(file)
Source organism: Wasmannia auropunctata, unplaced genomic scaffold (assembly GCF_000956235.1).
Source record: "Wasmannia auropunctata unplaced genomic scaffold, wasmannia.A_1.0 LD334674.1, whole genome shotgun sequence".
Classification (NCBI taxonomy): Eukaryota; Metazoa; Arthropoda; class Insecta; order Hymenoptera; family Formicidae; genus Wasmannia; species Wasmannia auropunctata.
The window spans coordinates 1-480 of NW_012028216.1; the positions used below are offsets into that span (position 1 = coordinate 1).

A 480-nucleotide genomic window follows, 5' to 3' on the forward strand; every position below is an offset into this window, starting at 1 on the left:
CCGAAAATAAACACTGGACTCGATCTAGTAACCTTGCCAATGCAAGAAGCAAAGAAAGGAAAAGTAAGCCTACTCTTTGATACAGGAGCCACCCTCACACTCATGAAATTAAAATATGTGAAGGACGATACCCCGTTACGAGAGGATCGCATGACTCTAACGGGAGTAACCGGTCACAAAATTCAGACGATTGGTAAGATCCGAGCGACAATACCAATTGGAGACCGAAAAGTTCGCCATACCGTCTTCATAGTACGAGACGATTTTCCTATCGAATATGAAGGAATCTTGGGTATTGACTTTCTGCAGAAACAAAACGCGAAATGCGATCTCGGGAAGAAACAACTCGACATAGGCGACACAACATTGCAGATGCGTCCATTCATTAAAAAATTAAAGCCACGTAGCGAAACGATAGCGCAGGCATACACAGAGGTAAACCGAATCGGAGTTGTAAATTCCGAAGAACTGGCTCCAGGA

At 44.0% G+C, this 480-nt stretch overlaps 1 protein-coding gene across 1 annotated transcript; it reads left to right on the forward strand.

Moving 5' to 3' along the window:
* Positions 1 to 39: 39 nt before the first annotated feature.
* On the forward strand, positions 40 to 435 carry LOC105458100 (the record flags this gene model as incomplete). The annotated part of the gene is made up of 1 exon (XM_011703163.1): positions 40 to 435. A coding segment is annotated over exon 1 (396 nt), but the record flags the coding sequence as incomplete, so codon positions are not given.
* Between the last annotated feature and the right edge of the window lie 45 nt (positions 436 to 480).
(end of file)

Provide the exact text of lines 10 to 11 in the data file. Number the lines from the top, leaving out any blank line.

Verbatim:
* On the forward strand, positions 40 to 435 carry LOC105458100 (the record flags this gene model as incomplete). The annotated part of the gene is made up of 1 exon (XM_011703163.1): positions 40 to 435. A coding segment is annotated over exon 1 (396 nt), but the record flags the coding sequence as incomplete, so codon positions are not given.
* Between the last annotated feature and the right edge of the window lie 45 nt (positions 436 to 480).